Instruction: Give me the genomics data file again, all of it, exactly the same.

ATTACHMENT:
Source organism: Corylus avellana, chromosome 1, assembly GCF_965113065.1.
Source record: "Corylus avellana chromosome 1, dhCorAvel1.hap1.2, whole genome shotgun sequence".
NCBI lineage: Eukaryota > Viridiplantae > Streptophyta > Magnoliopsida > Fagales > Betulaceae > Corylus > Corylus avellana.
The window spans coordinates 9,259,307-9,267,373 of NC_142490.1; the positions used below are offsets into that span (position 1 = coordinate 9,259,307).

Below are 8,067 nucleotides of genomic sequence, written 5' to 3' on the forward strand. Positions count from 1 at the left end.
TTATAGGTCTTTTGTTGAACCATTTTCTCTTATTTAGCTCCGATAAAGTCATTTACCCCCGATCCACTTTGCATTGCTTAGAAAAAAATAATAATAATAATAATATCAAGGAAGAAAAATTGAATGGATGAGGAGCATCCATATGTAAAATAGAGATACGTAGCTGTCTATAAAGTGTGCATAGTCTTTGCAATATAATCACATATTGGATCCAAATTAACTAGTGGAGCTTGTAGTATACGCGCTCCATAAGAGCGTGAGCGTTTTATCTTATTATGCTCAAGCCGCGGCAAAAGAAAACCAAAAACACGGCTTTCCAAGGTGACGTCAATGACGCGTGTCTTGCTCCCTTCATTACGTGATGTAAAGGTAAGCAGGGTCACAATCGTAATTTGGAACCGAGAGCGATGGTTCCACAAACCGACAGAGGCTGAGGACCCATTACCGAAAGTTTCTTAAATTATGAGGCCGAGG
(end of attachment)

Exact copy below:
Source organism: Corylus avellana, chromosome 1, assembly GCF_965113065.1.
Source record: "Corylus avellana chromosome 1, dhCorAvel1.hap1.2, whole genome shotgun sequence".
NCBI lineage: Eukaryota > Viridiplantae > Streptophyta > Magnoliopsida > Fagales > Betulaceae > Corylus > Corylus avellana.
The window spans coordinates 9,259,307-9,267,373 of NC_142490.1; the positions used below are offsets into that span (position 1 = coordinate 9,259,307).

Below are 8,067 nucleotides of genomic sequence, written 5' to 3' on the forward strand. Positions count from 1 at the left end.
TTATAGGTCTTTTGTTGAACCATTTTCTCTTATTTAGCTCCGATAAAGTCATTTACCCCCGATCCACTTTGCATTGCTTAGAAAAAAATAATAATAATAATAATATCAAGGAAGAAAAATTGAATGGATGAGGAGCATCCATATGTAAAATAGAGATACGTAGCTGTCTATAAAGTGTGCATAGTCTTTGCAATATAATCACATATTGGATCCAAATTAACTAGTGGAGCTTGTAGTATACGCGCTCCATAAGAGCGTGAGCGTTTTATCTTATTATGCTCAAGCCGCGGCAAAAGAAAACCAAAAACACGGCTTTCCAAGGTGACGTCAATGACGCGTGTCTTGCTCCCTTCATTACGTGATGTAAAGGTAAGCAGGGTCACAATCGTAATTTGGAACCGAGAGCGATGGTTCCACAAACCGACAGAGGCTGAGGACCCATTACCGAAAGTTTCTTAAATTATGAGGCCGAGG